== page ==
Though music critics and fans often argue for and against the reunions of long broken-up bands, virtually everyone seems to agree this year’s Cars reunion is downright weird.
Despite disinterest (from lead singer and guitarist Ric Ocasek), retirement (drummer David Robinson) and death (bassist Ben Orr, from cancer), the other two members of the Cars, guitarist Elliot Easton and keyboardist Greg Hawkins, simply got creative with the lineup and name. They dubbed the project the New Cars and, after an unbelievable 17-year hiatus, hit the road.
To help pull it off, they enlisted cult legend Todd “I Don’t Wanna Work I Just Want to Bang on the Drum All Day” Rundgren to front the band and brought along Meatloaf collaborator Kasim Sultan on bass and Tubes member Prairie Prince to round out the experiment. Almost immediately, the idea was met with skepticism. It even seemed cursed when their VH1-sponsored tour with Blondie was cut short after Easton was injured falling out of his bunk when their tour bus swerved.
With Easton healed, the New Cars decided to get back on the road on their own and close out the year with their Winter Rage Tour, which has seen the band play to half-empty rooms, a few cancellations due to poor ticket sales and one show missed due to weather.
The New Cars’ stop in classic-rock-loving Ventura on Dec. 14 was far from sold out, but the almost entirely white audience, most in their 40s and 50s, were all in a good mood and giving the band and the bar a lot of love throughout the night.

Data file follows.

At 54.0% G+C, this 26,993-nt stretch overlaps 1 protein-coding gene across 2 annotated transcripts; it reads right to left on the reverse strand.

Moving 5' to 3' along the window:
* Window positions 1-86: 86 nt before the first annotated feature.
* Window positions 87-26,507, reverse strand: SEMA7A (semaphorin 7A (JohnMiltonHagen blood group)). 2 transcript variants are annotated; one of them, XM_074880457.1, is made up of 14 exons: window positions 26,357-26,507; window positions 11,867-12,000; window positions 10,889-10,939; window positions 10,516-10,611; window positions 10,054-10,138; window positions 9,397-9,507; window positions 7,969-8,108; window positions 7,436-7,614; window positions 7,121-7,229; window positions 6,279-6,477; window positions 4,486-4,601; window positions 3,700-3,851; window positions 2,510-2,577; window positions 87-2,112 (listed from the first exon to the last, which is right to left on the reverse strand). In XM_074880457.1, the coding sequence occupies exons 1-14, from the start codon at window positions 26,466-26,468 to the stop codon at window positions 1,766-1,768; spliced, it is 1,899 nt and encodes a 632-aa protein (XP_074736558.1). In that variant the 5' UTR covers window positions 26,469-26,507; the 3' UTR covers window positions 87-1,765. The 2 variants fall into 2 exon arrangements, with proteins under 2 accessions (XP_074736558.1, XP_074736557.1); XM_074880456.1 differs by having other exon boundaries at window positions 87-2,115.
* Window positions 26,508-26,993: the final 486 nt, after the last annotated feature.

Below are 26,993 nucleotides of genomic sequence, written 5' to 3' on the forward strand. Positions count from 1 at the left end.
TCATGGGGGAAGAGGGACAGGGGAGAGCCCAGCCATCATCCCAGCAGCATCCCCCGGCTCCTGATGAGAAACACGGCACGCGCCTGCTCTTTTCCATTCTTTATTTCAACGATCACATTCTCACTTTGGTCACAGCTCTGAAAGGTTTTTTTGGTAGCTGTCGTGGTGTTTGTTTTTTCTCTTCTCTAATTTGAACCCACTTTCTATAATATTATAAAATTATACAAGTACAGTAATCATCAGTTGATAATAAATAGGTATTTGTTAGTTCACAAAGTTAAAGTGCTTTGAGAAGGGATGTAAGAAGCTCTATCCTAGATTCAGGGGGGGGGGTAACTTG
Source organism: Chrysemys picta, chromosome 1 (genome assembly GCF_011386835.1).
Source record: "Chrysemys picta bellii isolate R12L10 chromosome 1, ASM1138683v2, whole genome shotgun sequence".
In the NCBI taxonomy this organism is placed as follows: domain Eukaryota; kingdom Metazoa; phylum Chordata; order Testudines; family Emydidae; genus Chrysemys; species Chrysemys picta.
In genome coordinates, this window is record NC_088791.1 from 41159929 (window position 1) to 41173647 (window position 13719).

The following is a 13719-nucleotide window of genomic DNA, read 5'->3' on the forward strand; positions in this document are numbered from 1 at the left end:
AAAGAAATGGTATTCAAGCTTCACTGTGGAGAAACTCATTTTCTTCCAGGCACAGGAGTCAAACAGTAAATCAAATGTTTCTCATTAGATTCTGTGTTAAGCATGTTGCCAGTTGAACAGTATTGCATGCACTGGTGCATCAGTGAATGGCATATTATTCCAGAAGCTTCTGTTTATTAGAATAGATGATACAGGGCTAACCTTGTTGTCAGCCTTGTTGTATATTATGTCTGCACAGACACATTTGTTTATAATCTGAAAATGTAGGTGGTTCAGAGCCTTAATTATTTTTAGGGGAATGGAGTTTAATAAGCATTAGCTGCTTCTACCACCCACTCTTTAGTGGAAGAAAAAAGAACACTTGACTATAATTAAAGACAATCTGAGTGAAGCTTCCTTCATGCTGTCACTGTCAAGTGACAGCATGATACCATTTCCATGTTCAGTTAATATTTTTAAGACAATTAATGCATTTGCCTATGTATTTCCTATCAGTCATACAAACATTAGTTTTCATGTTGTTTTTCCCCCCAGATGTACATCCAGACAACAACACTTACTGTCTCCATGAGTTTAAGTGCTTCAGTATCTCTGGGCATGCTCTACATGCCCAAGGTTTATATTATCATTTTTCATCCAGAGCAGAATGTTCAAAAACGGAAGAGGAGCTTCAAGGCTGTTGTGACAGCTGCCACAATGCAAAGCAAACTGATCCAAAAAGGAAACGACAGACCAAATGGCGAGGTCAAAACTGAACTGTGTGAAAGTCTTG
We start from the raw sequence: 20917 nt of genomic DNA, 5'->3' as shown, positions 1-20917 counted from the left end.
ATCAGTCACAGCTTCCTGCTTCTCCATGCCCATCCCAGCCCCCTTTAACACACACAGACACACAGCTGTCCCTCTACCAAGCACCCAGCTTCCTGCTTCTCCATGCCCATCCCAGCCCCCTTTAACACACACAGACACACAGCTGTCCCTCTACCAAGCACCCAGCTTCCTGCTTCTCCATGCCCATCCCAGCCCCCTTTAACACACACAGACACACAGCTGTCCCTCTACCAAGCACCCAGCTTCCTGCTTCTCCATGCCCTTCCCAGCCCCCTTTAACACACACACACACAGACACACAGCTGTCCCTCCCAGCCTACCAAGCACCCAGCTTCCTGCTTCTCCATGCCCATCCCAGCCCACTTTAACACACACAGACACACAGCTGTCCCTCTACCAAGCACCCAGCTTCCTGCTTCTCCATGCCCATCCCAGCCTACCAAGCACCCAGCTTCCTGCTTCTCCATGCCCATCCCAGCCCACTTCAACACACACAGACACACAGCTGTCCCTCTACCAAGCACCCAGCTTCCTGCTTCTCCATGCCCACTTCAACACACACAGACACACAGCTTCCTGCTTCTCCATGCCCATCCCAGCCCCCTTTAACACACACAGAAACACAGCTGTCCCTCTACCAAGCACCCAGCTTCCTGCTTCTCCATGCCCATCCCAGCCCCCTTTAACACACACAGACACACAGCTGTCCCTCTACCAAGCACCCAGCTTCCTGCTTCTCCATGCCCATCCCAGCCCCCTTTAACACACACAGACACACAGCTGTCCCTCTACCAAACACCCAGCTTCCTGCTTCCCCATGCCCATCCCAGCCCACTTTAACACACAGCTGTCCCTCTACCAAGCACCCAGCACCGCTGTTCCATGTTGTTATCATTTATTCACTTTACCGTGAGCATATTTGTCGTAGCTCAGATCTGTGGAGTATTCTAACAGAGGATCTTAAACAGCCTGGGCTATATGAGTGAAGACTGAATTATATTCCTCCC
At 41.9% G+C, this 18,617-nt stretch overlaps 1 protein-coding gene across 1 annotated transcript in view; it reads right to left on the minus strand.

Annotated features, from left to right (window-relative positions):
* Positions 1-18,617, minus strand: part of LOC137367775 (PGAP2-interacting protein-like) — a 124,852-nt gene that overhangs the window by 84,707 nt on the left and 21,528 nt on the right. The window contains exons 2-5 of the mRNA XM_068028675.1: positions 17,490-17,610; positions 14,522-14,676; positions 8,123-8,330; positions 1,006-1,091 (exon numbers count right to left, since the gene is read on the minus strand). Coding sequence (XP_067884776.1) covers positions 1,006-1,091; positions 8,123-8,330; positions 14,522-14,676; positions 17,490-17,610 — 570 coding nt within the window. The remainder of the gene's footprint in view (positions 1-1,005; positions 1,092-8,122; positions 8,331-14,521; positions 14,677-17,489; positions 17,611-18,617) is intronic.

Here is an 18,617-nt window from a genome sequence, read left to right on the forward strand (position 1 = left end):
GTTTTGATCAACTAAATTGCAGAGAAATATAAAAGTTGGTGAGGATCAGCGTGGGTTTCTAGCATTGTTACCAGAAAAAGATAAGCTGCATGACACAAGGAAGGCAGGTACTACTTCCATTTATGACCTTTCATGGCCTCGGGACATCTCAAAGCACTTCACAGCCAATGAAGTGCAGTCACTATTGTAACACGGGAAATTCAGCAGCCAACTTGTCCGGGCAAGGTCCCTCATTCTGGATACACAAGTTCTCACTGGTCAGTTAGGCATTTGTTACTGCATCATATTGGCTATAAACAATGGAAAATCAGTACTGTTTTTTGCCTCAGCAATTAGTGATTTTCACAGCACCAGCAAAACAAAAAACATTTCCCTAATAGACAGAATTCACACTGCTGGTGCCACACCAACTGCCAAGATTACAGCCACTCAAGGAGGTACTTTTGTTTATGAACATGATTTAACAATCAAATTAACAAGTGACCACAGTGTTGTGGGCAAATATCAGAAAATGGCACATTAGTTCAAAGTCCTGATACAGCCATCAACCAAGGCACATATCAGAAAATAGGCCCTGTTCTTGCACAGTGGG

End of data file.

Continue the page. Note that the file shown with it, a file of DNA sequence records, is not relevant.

The New Cars took the stage with a pretty snazzy setup, complete with two massive aluminum circles which housed the drummer and keyboardist. Without saying a word, the band wisely started things off with a handful of hits, including “Shake It Up”, “Let’s Go” and “Best Friend’s Girl”.
It was when the New Cars moved deeper into the catalog that the real difficulty of the situation hit home. The band is best known for 10 songs. Granted, those 10 songs are amazing and massive hits, but beyond that the band was always considered boring live, and their lesser-known album tracks are completely forgettable. Performing said tunes is a task even harder to sustain when the majority of the original members are nowhere to be found.
Things took a turn for the worse when they plugged their new live album, which has three brand new songs, one of which they played: “Not Tonight,” a cheap New Wave-y rocker that left the audience heading to the bathroom and to the still-bumping bar.
It wasn’t all bad, though. To the New Cars’ credit, they were clearly having a good time, they did play all the hits, Rundgren sounded a lot like Ocasek, the theater’s sound and lights were top notch and the band encored in fake mustaches playing the Borat theme song which, by anyone’s standards, is pretty cool.
It was a pleasant if fairly boring show. The boomers got their dose of the classic stuff, but for the pricey ticket the New Cars are asking for, it would be doubtful anyone beyond hardcore Cars fans and Todd Rundgren disciples would pay to see it again.